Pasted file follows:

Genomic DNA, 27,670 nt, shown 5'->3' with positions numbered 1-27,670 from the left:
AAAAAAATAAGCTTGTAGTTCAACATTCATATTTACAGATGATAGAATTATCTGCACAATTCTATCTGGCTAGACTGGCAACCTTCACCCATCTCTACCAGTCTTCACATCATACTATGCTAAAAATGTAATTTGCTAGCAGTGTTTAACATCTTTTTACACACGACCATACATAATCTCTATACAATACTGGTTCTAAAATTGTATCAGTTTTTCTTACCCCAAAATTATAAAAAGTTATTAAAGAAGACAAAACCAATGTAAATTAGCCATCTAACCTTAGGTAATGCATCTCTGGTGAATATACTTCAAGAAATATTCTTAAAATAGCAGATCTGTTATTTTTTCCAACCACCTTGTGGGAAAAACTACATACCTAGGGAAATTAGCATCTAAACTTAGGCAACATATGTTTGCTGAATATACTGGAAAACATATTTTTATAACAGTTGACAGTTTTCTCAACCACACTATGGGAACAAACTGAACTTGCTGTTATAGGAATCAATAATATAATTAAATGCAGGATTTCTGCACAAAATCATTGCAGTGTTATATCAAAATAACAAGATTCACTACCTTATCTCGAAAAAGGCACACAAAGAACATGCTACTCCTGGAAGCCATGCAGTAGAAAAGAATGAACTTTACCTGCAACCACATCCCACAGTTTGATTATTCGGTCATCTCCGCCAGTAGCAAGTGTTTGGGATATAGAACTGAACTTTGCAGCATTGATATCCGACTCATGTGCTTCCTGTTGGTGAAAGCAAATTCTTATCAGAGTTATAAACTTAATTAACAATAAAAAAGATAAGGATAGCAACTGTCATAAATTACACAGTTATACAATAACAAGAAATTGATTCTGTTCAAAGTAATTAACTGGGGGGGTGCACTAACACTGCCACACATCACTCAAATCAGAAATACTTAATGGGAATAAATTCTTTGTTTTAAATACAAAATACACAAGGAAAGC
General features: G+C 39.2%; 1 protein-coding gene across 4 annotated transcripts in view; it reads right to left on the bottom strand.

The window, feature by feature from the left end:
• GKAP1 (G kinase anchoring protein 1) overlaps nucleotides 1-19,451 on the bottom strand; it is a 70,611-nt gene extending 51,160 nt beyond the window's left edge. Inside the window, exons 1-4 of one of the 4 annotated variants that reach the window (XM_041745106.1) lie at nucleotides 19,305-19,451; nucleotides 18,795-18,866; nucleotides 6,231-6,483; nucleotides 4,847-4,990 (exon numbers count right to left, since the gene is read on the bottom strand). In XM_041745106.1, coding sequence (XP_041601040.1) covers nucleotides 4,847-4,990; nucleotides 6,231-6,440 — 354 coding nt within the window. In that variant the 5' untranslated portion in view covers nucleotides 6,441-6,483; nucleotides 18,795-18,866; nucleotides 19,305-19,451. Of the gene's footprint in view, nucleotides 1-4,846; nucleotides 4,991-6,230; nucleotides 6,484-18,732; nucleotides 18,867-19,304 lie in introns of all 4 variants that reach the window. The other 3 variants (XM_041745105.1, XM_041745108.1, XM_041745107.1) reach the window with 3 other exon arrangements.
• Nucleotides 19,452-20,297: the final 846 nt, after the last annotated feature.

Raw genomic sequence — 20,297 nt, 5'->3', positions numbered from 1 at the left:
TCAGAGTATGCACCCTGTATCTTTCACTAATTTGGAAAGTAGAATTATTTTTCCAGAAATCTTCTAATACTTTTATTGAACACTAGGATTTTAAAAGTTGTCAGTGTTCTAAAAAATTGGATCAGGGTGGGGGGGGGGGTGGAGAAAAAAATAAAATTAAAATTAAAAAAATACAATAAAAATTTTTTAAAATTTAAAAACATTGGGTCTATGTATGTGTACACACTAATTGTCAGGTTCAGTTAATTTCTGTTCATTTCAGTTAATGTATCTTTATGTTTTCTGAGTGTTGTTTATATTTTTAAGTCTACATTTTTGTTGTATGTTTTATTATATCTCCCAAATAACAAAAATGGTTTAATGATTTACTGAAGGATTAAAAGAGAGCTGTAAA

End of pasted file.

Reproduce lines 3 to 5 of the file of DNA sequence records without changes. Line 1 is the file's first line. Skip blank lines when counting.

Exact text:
General features: G+C 39.2%; 1 protein-coding gene across 4 annotated transcripts in view; it reads right to left on the bottom strand.

The window, feature by feature from the left end:
• GKAP1 (G kinase anchoring protein 1) overlaps nucleotides 1-19,451 on the bottom strand; it is a 70,611-nt gene extending 51,160 nt beyond the window's left edge. Inside the window, exons 1-4 of one of the 4 annotated variants that reach the window (XM_041745106.1) lie at nucleotides 19,305-19,451; nucleotides 18,795-18,866; nucleotides 6,231-6,483; nucleotides 4,847-4,990 (exon numbers count right to left, since the gene is read on the bottom strand). In XM_041745106.1, coding sequence (XP_041601040.1) covers nucleotides 4,847-4,990; nucleotides 6,231-6,440 — 354 coding nt within the window. In that variant the 5' untranslated portion in view covers nucleotides 6,441-6,483; nucleotides 18,795-18,866; nucleotides 19,305-19,451. Of the gene's footprint in view, nucleotides 1-4,846; nucleotides 4,991-6,230; nucleotides 6,484-18,732; nucleotides 18,867-19,304 lie in introns of all 4 variants that reach the window. The other 3 variants (XM_041745105.1, XM_041745108.1, XM_041745107.1) reach the window with 3 other exon arrangements.